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Spin Control

DCCC needs to check its math

National political groups try to find deep meaning in local elections, so it's not surprising the Democratic Congressional Campaign Committee wants to spread Tuesday's victory in Arizona over as much of the country as possible.

But they may need a new calculator before they use it as a bellwether for Eastern Washington's 5th Congressional District.

Wednesday afternoon the group dedicated to electing Democrats to the U.S. House sent out a press release with this headline:

Democrats Win Special Election in More Republican District Than Congresswoman McMorris Rodgers

That, not surprisingly, had us at Spin Control scratching our heads. Didn't the district in question, Arizona's  8th Congressional District, have a Democratic congresswoman, Gabby Giffords, for the last five years? Whereas Eastern Washington's 5th hasn't had a Democratic congressperson since 1994.

How do ya figure "more Republican"? Spin Control asked Steve Carter, the DCCC representative for western states.

There's no one way to rate how partisan a district is, Carter said. "That's one way to look at it," he said when we brought up the 18-year gap for electing a Dem to the House. The DCCC, however, chose to look at it a different way...

To read the rest of this item, or to comment, click to go inside the blog.

...It decided to look at the congressional district results in the 2008 presidential election. Under that metric, Carter said, Washington's 5th is slightly more Democratic than Arizona's 8th, because Barack Obama only got 47 percent of the vote there, but got 47.5 percent of the vote here.

According to some analysts, it's fair to use the presidential results as the yardstick, he said, while allowing as how folks in Eastern Washington might see it differently.

But even by that standard, Arizona's 8th District is not more Republican than Washington's 5th District. Not if you look closely at the numbers.

If one looks at just the votes for the two main candidates, Carter is right that Obama got 47.1 percent of the vote in Eastern Washington and McCain got 52.9 percent. But there were six other candidates on that ballot, and they all got at least a smattering of votes. Of the total votes cast, Obama got 45.35 percent and McCain got 50.9 percent.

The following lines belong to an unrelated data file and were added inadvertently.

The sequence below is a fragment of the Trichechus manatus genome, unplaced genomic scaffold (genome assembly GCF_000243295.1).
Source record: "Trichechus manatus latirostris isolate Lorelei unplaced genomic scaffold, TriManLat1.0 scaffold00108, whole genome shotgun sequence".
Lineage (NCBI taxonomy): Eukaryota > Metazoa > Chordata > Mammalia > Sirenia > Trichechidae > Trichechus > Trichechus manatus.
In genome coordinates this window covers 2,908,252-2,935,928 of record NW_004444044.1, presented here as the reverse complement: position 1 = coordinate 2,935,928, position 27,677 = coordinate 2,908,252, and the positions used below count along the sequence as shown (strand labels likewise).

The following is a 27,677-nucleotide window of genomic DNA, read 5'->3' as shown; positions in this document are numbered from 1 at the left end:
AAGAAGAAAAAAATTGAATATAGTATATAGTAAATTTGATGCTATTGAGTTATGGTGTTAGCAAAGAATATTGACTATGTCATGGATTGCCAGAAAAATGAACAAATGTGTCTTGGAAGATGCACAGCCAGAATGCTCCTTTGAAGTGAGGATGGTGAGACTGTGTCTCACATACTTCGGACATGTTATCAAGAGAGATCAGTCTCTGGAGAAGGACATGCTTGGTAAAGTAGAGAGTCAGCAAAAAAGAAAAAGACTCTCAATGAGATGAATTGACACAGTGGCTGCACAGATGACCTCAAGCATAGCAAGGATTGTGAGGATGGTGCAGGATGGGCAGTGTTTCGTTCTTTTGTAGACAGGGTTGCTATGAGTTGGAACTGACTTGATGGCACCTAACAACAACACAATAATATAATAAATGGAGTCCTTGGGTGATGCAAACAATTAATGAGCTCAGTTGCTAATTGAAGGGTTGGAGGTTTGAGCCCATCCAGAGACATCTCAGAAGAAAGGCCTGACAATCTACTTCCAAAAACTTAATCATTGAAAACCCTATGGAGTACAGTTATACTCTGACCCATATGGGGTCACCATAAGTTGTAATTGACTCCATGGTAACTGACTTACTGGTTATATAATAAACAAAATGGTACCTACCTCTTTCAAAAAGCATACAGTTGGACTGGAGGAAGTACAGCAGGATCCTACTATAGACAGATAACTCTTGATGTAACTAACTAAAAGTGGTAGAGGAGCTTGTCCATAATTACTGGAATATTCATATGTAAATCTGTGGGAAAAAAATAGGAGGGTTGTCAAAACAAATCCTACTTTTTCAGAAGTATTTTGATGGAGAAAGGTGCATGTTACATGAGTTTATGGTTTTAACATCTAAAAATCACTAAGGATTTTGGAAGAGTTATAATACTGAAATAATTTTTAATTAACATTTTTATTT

In Arizona, where there were only three other candidates on the race, Obama got 46.4 percent of the vote and McCain got 52 percent. That's McCain's home state, so he might be expected to pick up a few votes on the basis of being a "favorite son" separate from any partisan leaning, but the main thing is, Obama got a smaller percentage of the votes cast in Eastern Washington than he did in that Arizona district.

The press release was the basis for announcements in more than 80 congressional districts where the DCCC wants to suggest that their challenger can beat a Republican incumbent who supports GOP policies like the Republican candidate who lost said he'd support.

“Congresswoman Cathy McMorris Rodgers’ re-election is in deep danger after voters in a more Republican district than hers rejected a Republican candidate who supported the same failed priorities . . . drastically cutting Medicare and raising costs for seniors while protecting tax breaks for millionaires, Big Oil, and companies shipping jobs overseas,”  the press release quotes a DCCC staffer as saying.

The way this works is, after sending out this dire warning about McMorris Rodgers' impending doom, they plug in another GOP representative and ship out a new press release with the same yada-yada-yada.

Cookie cutter press releases aren't a new tactic for either side. But for the Democrats'  Rich Cowan to beat McMorris Rodgers, they're going to need more than fuzzy math and a search-and-replace program for their word processor.

Jim Camden
Jim Camden joined The Spokesman-Review in 1981. He is currently the political reporter and state government reporter in the newspaper's Olympia bureau office.

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